The point of these examples, though, is not to suggest that ethnic groups didn’t exist before colonialism—or that organized ethnic self-identification and self-expression didn’t precede colonialism. To make that argument would be crassly ahistorical and even self-hating.

My point, however, is that contemporary expressions of exhibitionist ethnic nationalism all across Nigeria—expressions that sometimes elevate and exaggerate collective fictions (such as the notions of the “Yoruba race,” the “Hausa,” the “Igbo race,” the “Ogoni people,” etc. ) and that sometimes deny the reality of cultural and linguistic sameness (such as the distinction without a difference between the Efik and the Ibibio whose languages are more mutually intelligible than Ekiti and “Yoruba” are)—are the consequence of our colonial encounter with Britain.

In other words, exclusionary, maximalist, and expansionist notions of our ethnicity are a byproduct of the same process and structure that produced Nigeria. In a sense, therefore, our current ethnic identities are also a holdover from colonialism. Should we now reject these identities because they were "forced" on us by colonialism?

Do we, perhaps, need to first renegotiate the basis of our colonially-inspired ethnicities before we renegotiate the basis of our nationhood? Where do we start and where do we end? And how do we want to do that, anyway? By bringing together a motley gaggle of perfidious, self-interested, and insular rascals with maximalist positions to shout at each in a so-called conference of ethnic nationalities?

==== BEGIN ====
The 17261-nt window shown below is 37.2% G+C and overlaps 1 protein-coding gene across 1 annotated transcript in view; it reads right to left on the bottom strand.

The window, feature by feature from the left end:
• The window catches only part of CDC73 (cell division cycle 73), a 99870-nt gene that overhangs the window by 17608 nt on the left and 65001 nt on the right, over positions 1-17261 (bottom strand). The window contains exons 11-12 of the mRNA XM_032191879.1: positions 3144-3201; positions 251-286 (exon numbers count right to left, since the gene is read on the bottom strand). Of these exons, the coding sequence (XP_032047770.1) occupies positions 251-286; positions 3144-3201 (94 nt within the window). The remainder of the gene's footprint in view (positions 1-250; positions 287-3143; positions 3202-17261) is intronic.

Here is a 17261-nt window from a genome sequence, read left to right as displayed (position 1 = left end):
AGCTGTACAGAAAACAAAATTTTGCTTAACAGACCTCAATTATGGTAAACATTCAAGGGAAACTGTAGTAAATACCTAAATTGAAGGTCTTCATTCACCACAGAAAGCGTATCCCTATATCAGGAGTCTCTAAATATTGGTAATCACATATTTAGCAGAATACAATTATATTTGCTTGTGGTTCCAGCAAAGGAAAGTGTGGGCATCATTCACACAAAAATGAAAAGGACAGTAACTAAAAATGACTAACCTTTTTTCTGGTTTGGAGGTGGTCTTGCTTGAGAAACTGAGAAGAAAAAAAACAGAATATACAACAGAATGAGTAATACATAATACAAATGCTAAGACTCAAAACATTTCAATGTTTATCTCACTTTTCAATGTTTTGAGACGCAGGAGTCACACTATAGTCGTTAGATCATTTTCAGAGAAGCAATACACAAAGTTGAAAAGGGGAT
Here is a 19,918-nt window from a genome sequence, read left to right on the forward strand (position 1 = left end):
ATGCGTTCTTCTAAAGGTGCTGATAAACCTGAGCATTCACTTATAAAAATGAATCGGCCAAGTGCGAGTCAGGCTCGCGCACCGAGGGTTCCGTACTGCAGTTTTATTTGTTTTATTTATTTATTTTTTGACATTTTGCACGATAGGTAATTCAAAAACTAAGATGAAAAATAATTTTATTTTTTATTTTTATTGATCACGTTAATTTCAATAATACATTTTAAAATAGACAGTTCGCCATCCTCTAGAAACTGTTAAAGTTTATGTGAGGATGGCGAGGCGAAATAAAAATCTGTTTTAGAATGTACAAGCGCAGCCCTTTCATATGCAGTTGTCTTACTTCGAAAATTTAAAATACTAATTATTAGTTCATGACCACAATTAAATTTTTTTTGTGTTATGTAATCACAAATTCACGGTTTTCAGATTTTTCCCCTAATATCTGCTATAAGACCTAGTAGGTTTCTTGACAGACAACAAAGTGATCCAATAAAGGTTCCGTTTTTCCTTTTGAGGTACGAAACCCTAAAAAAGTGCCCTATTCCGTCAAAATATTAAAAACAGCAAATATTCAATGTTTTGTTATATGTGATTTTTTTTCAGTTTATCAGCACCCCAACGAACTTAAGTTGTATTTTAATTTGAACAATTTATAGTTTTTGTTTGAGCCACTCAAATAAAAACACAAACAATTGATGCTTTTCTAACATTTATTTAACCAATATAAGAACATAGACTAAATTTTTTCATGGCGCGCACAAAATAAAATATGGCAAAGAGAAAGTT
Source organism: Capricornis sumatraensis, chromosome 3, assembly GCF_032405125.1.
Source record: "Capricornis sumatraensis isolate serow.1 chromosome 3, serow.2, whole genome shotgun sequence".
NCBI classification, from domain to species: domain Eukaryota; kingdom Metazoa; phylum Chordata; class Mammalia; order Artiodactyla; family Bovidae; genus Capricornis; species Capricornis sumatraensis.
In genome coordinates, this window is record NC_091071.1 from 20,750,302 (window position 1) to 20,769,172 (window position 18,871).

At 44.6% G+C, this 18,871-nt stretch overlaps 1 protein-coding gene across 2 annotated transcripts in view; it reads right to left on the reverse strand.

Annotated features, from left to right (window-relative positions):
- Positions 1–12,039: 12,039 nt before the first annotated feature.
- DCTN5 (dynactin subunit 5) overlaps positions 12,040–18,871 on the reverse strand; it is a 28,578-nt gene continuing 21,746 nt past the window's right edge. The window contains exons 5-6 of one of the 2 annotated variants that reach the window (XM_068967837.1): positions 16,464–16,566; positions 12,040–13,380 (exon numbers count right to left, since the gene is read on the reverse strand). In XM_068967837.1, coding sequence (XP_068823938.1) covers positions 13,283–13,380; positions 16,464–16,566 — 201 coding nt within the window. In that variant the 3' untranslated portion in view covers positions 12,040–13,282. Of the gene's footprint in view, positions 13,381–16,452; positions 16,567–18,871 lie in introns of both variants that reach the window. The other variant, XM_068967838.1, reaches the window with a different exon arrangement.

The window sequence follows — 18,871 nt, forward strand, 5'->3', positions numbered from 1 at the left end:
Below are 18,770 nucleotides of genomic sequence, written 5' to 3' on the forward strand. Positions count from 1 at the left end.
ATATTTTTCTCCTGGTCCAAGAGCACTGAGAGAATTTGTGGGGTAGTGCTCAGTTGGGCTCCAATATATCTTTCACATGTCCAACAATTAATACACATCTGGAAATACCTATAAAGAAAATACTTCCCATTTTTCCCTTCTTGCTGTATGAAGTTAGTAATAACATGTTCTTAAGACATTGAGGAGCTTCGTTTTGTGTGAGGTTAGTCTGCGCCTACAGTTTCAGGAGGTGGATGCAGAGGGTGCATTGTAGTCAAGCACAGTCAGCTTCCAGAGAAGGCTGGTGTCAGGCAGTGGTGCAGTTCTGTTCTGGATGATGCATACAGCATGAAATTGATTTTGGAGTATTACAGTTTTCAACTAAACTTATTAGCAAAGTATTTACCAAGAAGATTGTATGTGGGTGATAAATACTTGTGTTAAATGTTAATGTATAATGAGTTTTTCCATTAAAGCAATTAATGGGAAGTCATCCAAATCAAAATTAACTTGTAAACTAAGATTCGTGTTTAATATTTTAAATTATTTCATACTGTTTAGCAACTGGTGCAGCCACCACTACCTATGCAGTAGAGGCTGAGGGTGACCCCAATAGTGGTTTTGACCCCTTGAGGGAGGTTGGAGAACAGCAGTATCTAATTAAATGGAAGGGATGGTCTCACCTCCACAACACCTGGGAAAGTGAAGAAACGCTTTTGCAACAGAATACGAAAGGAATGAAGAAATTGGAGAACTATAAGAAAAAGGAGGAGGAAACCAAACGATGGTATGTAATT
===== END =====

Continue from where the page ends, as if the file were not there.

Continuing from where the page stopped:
For me, that’s a disingenuous and intellectually lazy way to confront the delicate art of nation-building and statecraft.

I agree that Nigerians should discuss ways to move the nation forward, but it is, to my mind, reactionary to begin talking, in the 21st century, about how we became a nation. What use is that knowledge to us? It's all too commonplace to deserve being dignified with a conference.
It's not our “forced” union that's responsible for the ethnic tensions in Nigeria. Of course, it's too much to expect different ethnic groups to exist in one country and not have tensions. Tension is a basic feature of all relationships.

There is no country on earth that does not have its share of racial or ethnic tensions—or secessionist threats. But the fact that Ife and Modakeke, who are all Yoruba, murdered each other for years on end is evidence that our “forced union” is not the problem here. The fact that Sunnis and Shiites, who are all Hausa, mindlessly killed each other in Sokoto a few years back should be proof that homogeneity in and of itself cannot guarantee a tension-free relationship. So is the age-old fratricidal Umuleri/Aguleri/Umuoba-Anam war in Igboland.

Now, I don’t want to be misunderstood as suggesting that there is something sacrosanct or inviolable about the Nigerian state. Nigeria is not some pre-ordained, divinely inspired union that must not be tampered with.

But the reasons often proffered by irredentists for contesting the basis of the union are intellectually impoverished. I personally think we have more reasons to sustain the union than we have to discontinue it.

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To be concluded next week

Sunday, June 25, 2017

Geographic Genteelisms: How We Use Geography to Hide Our Prejudice

By Farooq A. Kperogi, Ph.D.

The place of euphemism or genteelism, that is, intentionally indirect expressions that help us avoid causing offense or saying uncomfortable facts, is well-established in language use. But scholars of language have ignored a more subtle sort of genteelism, which is the use of geographic labels to give cover to our prejudices, to help us make willfully opaque references to ethnicity and race. I call this geographic or cartographic genteelisms.

In this week’s column I call attention to both international and Nigerian geographic genteelisms.

1. “West”: Although the term “West” is a cartographic referent and is one of the four cardinal directions in English, it really isn’t a strictly geographic referent when it’s used in international relations. It’s simply a word that helps people to avoid saying white, (culturally) Christian or post-Christian, industrialized or post-industrialized societies.